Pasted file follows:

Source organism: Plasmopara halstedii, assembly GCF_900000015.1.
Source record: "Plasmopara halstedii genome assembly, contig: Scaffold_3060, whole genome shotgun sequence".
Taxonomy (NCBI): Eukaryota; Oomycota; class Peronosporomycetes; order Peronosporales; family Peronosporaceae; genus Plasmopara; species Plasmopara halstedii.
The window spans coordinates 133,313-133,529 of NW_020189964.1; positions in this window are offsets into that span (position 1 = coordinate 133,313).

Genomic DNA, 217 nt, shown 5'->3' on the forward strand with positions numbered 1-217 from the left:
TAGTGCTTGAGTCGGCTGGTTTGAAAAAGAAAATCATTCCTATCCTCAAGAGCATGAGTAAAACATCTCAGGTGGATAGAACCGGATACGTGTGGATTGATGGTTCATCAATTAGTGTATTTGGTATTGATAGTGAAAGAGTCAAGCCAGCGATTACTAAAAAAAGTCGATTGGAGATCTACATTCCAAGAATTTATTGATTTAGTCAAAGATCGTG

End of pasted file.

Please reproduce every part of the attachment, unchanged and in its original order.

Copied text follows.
Source organism: Plasmopara halstedii, assembly GCF_900000015.1.
Source record: "Plasmopara halstedii genome assembly, contig: Scaffold_3060, whole genome shotgun sequence".
Taxonomy (NCBI): Eukaryota; Oomycota; class Peronosporomycetes; order Peronosporales; family Peronosporaceae; genus Plasmopara; species Plasmopara halstedii.
The window spans coordinates 133,313-133,529 of NW_020189964.1; positions in this window are offsets into that span (position 1 = coordinate 133,313).

Genomic DNA, 217 nt, shown 5'->3' on the forward strand with positions numbered 1-217 from the left:
TAGTGCTTGAGTCGGCTGGTTTGAAAAAGAAAATCATTCCTATCCTCAAGAGCATGAGTAAAACATCTCAGGTGGATAGAACCGGATACGTGTGGATTGATGGTTCATCAATTAGTGTATTTGGTATTGATAGTGAAAGAGTCAAGCCAGCGATTACTAAAAAAAGTCGATTGGAGATCTACATTCCAAGAATTTATTGATTTAGTCAAAGATCGTG